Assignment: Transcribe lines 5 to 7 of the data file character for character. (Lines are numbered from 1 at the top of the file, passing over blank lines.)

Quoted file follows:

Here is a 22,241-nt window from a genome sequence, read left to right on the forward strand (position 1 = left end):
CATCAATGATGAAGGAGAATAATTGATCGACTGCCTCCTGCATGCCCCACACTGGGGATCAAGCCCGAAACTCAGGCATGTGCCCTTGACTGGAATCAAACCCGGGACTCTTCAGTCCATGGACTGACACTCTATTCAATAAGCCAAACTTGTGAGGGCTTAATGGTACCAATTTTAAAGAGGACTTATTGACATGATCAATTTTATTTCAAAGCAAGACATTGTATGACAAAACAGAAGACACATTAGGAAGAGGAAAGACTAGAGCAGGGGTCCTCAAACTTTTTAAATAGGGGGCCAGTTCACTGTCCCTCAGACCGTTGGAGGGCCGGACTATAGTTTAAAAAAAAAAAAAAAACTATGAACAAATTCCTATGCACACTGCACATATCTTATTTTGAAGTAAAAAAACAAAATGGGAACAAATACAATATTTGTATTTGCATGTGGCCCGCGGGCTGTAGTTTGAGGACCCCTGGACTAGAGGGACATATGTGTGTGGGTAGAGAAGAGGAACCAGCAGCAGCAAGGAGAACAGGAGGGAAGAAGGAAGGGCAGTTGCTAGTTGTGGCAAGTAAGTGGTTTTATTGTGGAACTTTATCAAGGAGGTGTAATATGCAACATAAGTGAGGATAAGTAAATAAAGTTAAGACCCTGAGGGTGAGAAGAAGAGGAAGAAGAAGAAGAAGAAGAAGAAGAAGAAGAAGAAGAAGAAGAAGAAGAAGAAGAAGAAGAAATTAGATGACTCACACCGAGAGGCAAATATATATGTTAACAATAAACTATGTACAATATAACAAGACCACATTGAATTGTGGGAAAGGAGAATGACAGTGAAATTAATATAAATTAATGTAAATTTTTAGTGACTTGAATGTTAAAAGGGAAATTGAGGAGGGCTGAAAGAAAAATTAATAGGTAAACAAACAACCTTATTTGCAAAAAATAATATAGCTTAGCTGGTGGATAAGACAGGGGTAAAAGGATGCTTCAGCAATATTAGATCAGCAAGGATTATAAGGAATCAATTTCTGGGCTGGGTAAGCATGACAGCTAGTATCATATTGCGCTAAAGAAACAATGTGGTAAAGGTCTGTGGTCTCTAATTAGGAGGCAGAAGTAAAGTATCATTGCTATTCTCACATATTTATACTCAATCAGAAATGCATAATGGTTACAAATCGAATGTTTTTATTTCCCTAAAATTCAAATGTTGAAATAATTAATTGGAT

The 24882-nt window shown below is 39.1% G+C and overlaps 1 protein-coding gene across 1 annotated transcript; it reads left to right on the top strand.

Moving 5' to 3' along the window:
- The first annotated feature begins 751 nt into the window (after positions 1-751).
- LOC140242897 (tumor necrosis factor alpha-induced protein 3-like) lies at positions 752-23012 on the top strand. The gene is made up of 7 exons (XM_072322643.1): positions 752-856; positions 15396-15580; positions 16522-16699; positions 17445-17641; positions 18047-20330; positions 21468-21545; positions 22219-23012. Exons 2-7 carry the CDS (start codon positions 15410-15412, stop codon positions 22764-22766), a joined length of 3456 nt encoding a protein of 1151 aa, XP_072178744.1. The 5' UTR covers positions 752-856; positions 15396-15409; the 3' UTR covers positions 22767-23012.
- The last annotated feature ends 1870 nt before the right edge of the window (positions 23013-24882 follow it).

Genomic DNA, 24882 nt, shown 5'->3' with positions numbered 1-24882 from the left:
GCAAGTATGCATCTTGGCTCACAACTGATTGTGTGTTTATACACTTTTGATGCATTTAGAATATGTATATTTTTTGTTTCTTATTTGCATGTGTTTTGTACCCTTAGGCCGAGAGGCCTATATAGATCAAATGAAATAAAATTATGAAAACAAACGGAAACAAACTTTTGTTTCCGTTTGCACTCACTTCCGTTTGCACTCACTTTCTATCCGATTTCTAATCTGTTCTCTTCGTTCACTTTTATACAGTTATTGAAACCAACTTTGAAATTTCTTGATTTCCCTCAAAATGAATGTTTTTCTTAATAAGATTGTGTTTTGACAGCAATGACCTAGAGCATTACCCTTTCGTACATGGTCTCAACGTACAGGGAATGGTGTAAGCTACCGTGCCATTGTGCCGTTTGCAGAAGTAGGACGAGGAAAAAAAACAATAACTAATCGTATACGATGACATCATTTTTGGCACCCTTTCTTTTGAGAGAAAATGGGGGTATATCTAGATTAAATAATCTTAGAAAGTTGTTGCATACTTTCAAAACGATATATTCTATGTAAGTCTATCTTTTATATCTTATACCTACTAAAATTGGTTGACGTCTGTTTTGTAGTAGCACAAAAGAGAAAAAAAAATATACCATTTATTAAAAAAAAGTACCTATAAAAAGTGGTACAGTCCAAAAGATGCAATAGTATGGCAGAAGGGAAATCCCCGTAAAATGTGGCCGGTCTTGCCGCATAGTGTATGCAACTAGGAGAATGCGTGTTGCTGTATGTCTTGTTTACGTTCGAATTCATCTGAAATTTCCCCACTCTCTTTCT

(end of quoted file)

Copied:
- The first annotated feature begins 751 nt into the window (after positions 1-751).
- LOC140242897 (tumor necrosis factor alpha-induced protein 3-like) lies at positions 752-23012 on the top strand. The gene is made up of 7 exons (XM_072322643.1): positions 752-856; positions 15396-15580; positions 16522-16699; positions 17445-17641; positions 18047-20330; positions 21468-21545; positions 22219-23012. Exons 2-7 carry the CDS (start codon positions 15410-15412, stop codon positions 22764-22766), a joined length of 3456 nt encoding a protein of 1151 aa, XP_072178744.1. The 5' UTR covers positions 752-856; positions 15396-15409; the 3' UTR covers positions 22767-23012.
- The last annotated feature ends 1870 nt before the right edge of the window (positions 23013-24882 follow it).